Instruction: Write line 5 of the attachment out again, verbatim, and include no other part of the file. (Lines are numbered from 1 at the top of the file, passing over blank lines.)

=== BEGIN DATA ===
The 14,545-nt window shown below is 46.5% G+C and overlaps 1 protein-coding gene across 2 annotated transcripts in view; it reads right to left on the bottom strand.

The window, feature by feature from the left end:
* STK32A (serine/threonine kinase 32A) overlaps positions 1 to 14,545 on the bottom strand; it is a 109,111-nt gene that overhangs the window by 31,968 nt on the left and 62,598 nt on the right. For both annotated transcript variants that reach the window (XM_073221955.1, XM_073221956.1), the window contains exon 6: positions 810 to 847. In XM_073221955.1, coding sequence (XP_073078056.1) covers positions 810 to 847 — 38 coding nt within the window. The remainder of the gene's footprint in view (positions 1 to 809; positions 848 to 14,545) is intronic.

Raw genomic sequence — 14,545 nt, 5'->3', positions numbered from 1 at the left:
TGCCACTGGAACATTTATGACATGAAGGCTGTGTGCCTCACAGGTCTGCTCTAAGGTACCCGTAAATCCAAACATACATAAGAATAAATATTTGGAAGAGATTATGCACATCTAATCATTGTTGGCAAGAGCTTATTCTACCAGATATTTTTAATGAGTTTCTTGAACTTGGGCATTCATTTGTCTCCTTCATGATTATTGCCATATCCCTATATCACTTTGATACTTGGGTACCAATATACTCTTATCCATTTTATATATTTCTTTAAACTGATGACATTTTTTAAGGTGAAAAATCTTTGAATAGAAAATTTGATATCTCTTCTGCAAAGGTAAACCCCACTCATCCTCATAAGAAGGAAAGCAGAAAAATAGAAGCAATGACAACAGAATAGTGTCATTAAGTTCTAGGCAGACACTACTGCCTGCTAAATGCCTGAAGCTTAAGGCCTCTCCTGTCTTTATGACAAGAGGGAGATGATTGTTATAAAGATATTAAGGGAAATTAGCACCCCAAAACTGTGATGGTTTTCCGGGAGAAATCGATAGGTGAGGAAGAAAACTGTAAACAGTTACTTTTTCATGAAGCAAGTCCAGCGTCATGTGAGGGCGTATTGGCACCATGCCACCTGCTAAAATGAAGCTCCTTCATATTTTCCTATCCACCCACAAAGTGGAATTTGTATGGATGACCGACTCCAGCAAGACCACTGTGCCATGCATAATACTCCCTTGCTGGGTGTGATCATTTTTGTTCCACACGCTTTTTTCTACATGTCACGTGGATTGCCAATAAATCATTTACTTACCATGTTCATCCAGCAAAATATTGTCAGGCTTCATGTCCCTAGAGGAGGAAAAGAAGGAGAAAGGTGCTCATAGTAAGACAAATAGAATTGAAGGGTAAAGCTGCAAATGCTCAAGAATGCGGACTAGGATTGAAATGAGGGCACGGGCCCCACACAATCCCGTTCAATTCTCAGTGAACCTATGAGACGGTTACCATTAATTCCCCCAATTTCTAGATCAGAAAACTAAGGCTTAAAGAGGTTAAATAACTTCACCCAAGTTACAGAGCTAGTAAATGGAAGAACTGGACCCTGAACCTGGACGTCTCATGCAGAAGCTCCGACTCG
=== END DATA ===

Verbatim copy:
TGCCACTGGAACATTTATGACATGAAGGCTGTGTGCCTCACAGGTCTGCTCTAAGGTACCCGTAAATCCAAACATACATAAGAATAAATATTTGGAAGAGATTATGCACATCTAATCATTGTTGGCAAGAGCTTATTCTACCAGATATTTTTAATGAGTTTCTTGAACTTGGGCATTCATTTGTCTCCTTCATGATTATTGCCATATCCCTATATCACTTTGATACTTGGGTACCAATATACTCTTATCCATTTTATATATTTCTTTAAACTGATGACATTTTTTAAGGTGAAAAATCTTTGAATAGAAAATTTGATATCTCTTCTGCAAAGGTAAACCCCACTCATCCTCATAAGAAGGAAAGCAGAAAAATAGAAGCAATGACAACAGAATAGTGTCATTAAGTTCTAGGCAGACACTACTGCCTGCTAAATGCCTGAAGCTTAAGGCCTCTCCTGTCTTTATGACAAGAGGGAGATGATTGTTATAAAGATATTAAGGGAAATTAGCACCCCAAAACTGTGATGGTTTTCCGGGAGAAATCGATAGGTGAGGAAGAAAACTGTAAACAGTTACTTTTTCATGAAGCAAGTCCAGCGTCATGTGAGGGCGTATTGGCACCATGCCACCTGCTAAAATGAAGCTCCTTCATATTTTCCTATCCACCCACAAAGTGGAATTTGTATGGATGACCGACTCCAGCAAGACCACTGTGCCATGCATAATACTCCCTTGCTGGGTGTGATCATTTTTGTTCCACACGCTTTTTTCTACATGTCACGTGGATTGCCAATAAATCATTTACTTACCATGTTCATCCAGCAAAATATTGTCAGGCTTCATGTCCCTAGAGGAGGAAAAGAAGGAGAAAGGTGCTCATAGTAAGACAAATAGAATTGAAGGGTAAAGCTGCAAATGCTCAAGAATGCGGACTAGGATTGAAATGAGGGCACGGGCCCCACACAATCCCGTTCAATTCTCAGTGAACCTATGAGACGGTTACCATTAATTCCCCCAATTTCTAGATCAGAAAACTAAGGCTTAAAGAGGTTAAATAACTTCACCCAAGTTACAGAGCTAGTAAATGGAAGAACTGGACCCTGAACCTGGACGTCTCATGCAGAAGCTCCGACTCG